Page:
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SXSW '06 Interview: 'Cruel and Unusual' Directors Janet Baus, Dan Hunt & Reid Williams

by Scott Weinberg

The 'Cruel and Unusual' Pitch: An unflinching look at the lives of male to female, transsexual women in men's prisons in the United States. Most transsexuals have not had sex reassignment surgery, and prisons place inmates according to their "gender assigned at birth," not their gender identity.

Describe your movie using the smallest number of words possible.
An unflinching look at the lives of preoperative, male to female, transsexual women in men's prisons in the United States.

Is this your first trip to SXSW? Got any other film festival experience? If you’re a festival veteran, let us know your favorite and least-favorite parts of the ride.
This is our first time going to SXSW, and we're thrilled to be there. We've been to lots of other festivals with other films, mostly within the amazing lesbian and gay festival circuit. Having a great audience is the best part. it's just wonderful when people come and give themselves over to the film you've been working on for so long, and appreciate that you've made the effort. We also love going to see as many movies as possible.

Do you feel any differently about your film now that you know it’s on “the festival circuit?”
We tried show it to as many people as possible before finishing, so we got to refine the film quite a bit, and that calms you down some about the first big screening. But this is our premiere, and so we're excited and nervous.

Of all the Muppets, which one do you most relate to?
Miss Piggy.

During production did you ever find yourself thinking ahead to film festivals, paying customers, good & bad reviews, etc?
Because our film is about a group of people who have survived extreme circumstances, and who challenge some very basic ideas about gender, and basic ideas about how we treat prisoners in this country, we were constantly thinking about how the film would be received. These are women who are transsexuals who have lacked the resources to transform themselves into the gender they believe they are, and have faced life from the outside.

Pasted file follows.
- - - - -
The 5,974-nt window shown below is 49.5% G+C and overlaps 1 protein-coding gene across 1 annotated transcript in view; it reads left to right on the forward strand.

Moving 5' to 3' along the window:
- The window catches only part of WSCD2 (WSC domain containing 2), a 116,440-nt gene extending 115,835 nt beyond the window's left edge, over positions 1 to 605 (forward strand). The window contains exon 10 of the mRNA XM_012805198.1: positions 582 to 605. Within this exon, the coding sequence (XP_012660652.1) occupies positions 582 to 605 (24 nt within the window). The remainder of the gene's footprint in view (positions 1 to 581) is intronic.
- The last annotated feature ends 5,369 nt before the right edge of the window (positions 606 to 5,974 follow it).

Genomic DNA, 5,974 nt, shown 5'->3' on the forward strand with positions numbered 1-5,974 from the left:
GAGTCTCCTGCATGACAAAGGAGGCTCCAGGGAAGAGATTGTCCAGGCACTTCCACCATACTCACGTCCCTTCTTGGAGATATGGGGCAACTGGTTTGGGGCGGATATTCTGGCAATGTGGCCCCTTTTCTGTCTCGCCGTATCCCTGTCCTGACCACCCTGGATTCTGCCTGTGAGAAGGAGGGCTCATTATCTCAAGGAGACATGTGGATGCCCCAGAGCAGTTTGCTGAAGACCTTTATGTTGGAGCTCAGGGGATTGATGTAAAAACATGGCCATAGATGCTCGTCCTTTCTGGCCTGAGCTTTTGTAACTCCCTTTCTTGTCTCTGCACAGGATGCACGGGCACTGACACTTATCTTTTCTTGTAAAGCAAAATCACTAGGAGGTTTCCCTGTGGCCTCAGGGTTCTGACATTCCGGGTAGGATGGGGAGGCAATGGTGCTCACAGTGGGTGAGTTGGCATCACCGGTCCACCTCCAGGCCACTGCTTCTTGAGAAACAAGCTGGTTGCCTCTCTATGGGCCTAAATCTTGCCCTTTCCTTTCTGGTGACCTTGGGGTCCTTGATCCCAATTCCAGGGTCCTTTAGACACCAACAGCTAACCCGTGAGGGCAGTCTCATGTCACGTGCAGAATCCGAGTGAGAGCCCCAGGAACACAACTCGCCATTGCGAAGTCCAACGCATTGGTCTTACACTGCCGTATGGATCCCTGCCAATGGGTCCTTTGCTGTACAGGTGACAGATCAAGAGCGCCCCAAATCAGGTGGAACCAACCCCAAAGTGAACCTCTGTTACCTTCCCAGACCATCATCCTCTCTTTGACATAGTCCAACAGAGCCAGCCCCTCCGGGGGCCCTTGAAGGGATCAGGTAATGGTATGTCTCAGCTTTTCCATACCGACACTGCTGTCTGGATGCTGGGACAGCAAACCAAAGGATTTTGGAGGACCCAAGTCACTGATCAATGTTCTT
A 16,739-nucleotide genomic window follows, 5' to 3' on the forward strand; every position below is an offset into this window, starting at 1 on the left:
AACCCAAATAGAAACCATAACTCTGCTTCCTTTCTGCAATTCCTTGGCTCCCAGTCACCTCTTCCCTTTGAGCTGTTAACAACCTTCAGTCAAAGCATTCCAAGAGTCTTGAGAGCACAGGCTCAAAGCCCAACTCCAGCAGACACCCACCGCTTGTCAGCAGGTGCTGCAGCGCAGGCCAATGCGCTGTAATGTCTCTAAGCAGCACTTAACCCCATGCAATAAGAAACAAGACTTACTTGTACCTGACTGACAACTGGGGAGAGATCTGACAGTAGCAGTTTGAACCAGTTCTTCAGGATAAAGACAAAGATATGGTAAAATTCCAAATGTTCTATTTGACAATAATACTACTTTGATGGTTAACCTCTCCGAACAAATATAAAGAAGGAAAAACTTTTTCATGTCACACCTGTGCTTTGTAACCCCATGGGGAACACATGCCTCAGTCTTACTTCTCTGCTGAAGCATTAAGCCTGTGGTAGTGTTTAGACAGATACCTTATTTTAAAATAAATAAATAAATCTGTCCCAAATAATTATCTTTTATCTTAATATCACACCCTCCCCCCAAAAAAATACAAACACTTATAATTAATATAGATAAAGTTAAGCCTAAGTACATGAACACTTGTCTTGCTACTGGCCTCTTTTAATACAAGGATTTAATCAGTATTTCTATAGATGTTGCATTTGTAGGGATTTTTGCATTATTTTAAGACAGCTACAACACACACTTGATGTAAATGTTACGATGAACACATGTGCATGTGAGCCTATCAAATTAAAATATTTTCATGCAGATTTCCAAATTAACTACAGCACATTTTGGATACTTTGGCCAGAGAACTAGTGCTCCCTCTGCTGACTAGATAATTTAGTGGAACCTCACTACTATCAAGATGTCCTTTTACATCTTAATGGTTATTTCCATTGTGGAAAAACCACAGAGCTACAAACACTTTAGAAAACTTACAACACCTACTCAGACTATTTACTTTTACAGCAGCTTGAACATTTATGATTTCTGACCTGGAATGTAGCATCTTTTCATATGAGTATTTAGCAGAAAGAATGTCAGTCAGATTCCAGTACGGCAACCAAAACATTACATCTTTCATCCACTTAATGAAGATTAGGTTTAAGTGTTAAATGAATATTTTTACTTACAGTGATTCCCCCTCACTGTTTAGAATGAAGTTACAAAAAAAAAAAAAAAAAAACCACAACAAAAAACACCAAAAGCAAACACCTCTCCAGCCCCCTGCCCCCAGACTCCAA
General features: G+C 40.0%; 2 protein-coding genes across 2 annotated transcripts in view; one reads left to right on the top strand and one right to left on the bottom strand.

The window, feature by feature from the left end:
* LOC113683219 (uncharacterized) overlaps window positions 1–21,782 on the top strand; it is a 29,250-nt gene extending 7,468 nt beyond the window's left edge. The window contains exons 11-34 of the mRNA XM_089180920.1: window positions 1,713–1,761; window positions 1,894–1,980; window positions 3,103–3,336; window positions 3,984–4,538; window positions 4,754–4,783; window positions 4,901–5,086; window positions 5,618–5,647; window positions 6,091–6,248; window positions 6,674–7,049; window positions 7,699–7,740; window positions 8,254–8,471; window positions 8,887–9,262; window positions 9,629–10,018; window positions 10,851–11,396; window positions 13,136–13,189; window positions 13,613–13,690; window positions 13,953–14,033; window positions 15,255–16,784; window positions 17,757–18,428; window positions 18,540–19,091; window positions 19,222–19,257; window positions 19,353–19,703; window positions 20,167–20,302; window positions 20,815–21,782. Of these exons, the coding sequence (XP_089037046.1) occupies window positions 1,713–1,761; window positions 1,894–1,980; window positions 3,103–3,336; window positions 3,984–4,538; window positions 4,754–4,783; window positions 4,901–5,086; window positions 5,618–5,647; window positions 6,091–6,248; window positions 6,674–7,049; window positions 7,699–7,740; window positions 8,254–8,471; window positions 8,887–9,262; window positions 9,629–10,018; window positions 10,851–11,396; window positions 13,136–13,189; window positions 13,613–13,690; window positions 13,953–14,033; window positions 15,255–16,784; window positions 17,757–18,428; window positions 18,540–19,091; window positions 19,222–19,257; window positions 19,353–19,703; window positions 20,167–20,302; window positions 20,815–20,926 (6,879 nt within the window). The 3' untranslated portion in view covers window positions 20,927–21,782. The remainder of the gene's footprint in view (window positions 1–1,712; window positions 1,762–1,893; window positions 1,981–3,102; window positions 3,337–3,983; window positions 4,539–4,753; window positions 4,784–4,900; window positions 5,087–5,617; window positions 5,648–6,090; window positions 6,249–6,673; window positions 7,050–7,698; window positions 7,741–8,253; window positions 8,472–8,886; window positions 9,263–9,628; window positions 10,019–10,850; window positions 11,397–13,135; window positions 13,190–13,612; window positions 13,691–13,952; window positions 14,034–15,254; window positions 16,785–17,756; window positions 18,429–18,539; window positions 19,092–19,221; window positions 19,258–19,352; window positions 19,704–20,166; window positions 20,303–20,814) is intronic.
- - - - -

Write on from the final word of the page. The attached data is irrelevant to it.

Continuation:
We passionately wanted to communicate the heroism, even in a failed life, of these women who have faced a kind of social rejection that would be unbearable to most of us. And they have lived with humor, conviction and courage.

How did this film get rolling at the beginning? Give us a brief history from writing to production to post to just last night.
We learned about a young transgender woman who went to jail, and we began thinking about what happens to someone who doesn't fit into either gender being placed in a strict and harsh institution that is organized by gender. We found these two amazing women who put out a newsletter to transgender people in prison, and they ran a paragraph about our film project which said we were looking for people who would be willing to be interviewed, given that we could get permission from the prison.

Over the course of 2 years we got hundreds of responses, and began asking prisons for permissions, having no idea what would happen. We requested permission from prisons in almost every state, and got permission to go into 6 prisons for interviews. We were surprised we got into any prisons, given the topic. We also followed two women just after their release, and one who was released in the course of filmmaking, so we get to look at the course of their lives, and what it's like to be a transgender woman, with a prison record, trying to make a living, and hoping, hoping that she can get sex reassignment surgery one day.

If you could share one massive lesson that you learned while making this movie, what would it be?
We've never been able to edit a film over such a long period of time, and I've been stunned that you can look at something a million times, and still come up with something better and new.

Honestly, how important are film critics nowadays?
Very important!

You’re contractually obligated to deliver an R-rated film to your producers. The MPAA says you have to delete a sex scene that’s absolutely integral to the film or you’re getting an NC-17. How do you handle it?
We've decided not to censor our film in it's current version. It has a graphic climax that we think is important to the whole story, and one hopes we would not cut it out for a rating.

In closing, we ask you to convince the average movie-watcher to choose your film instead of the trillion other options they have. How do you do it?
In our film you will meet 5 women who you may not have the chance to get to know otherwise.


Cruel and Unusual, directed by Janet Baus, Dan Hunt & Reid Williams, will premiere at the 2006 South By Southwest Film Festival. Click here for festival information, and be sure to check out the official Cruel and Unusual website.

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originally posted: 03/06/06 15:52:12
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